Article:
Thursday, May 5, 2016

Deus Ex: Human Revolution - Thoughts

To say I enjoyed my time with Deus Ex: Human Revolution would be an understatement—with no hesitation do I deem it my favorite in the series, as it hones in on what makes the franchise so remarkable. Gone is the streamlining process that hamstrung Invisible War, the intrepid FPS series finally returns to the rich well of player choice its ancestor had unearthed. Yet it approaches the world of Deus Ex with a more serious tone, concerned with the diametric arguments revolving around governments vs. corporations, technology vs. nature, and traditionalism vs. progressivism. Human Revolution poses complicated questions and constructs excellent gameplay scenarios for you to tinker with; while it does have its fair share of problems, Eidos Montreal's risky debut is a resounding return to form.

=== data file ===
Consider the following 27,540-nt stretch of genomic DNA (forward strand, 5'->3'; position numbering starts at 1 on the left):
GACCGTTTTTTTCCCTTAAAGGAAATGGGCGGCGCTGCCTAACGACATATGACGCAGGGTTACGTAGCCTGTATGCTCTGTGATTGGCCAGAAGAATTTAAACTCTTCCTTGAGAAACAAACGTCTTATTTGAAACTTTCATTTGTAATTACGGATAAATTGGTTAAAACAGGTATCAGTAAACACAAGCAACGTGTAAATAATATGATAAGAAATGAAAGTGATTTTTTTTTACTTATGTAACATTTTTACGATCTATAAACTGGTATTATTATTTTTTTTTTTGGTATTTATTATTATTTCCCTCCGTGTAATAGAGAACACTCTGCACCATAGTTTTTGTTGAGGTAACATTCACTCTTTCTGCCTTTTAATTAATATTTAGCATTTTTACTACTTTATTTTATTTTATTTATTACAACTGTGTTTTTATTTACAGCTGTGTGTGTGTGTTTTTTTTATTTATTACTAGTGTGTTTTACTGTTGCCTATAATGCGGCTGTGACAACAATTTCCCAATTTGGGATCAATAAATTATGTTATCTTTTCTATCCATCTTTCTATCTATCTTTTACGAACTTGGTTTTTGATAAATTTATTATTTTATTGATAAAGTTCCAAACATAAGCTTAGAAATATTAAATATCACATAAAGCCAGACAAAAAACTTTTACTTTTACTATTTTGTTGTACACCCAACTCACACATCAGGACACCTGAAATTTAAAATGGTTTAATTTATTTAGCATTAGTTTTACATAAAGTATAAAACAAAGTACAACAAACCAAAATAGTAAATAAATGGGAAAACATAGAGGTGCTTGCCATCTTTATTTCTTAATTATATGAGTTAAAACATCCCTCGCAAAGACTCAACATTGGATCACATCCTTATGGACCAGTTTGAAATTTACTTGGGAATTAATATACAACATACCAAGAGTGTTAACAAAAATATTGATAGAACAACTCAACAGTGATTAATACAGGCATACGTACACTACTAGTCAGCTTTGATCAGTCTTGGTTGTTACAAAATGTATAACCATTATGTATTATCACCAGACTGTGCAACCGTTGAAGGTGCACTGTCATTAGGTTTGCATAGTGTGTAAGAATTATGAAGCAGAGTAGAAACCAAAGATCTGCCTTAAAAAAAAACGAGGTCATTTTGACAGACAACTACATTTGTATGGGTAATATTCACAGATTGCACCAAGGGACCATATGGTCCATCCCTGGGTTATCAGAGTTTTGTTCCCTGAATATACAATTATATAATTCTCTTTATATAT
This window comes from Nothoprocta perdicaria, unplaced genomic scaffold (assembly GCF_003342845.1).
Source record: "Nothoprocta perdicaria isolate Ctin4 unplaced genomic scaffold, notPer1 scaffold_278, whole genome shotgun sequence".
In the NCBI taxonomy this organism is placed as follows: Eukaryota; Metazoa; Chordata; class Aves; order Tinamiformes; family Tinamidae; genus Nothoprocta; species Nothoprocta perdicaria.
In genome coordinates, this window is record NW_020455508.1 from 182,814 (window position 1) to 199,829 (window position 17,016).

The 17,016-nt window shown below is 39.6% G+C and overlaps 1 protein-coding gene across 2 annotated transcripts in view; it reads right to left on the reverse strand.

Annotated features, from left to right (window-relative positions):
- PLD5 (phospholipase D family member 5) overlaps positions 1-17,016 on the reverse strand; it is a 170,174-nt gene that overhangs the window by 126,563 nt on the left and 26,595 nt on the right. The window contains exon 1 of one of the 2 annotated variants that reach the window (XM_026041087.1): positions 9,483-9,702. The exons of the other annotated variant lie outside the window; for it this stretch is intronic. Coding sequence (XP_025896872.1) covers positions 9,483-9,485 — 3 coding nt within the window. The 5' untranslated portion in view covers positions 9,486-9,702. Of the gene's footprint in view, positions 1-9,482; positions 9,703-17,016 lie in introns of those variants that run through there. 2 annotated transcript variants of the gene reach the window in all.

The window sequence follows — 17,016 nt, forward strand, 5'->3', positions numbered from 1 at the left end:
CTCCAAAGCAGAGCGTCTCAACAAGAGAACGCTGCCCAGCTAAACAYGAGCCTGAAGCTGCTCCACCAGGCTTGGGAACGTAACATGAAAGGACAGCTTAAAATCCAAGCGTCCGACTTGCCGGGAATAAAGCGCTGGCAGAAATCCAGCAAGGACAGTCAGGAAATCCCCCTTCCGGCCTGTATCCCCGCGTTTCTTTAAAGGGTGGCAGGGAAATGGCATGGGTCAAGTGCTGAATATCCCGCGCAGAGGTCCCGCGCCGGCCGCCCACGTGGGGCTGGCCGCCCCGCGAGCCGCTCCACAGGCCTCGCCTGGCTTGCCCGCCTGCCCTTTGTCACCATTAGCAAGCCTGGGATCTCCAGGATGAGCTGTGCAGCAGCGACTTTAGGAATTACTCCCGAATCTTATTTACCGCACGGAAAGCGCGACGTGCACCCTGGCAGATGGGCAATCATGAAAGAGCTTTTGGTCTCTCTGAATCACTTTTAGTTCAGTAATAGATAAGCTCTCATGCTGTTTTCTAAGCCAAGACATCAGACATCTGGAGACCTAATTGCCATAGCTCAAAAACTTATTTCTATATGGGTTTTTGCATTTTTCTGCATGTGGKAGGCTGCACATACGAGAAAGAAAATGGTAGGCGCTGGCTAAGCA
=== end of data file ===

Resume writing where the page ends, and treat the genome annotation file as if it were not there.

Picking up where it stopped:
I'll start by proclaiming that I really like Adam Jensen. In numerous titles nowadays, the main character serves as a somewhat emotionless vehicle for the player to steer, devoid of much personal baggage in order to ensure the dominance of their puppeteer. Jensen fulfills this to a degree, but he's visibly weighed down by the events that occur in the prologue, tormented by what he's irreversibly lost, as well as what he must regrettably become. Both JC and Alex are skeptical of their positions as pawns, but remain confident and effective at their work; Jensen on the other hand is overwhelmed by his burden, robbed of his spouse and frustrated with his employer. My fondness may be because I'm more drawn towards characters that struggle with their inner demons, but I contest that Jensen is the most fascinating protagonist yet. I found myself easily sympathizing with his struggles, eager to hunt down Megan Reed's attackers and discover the shrouded truth.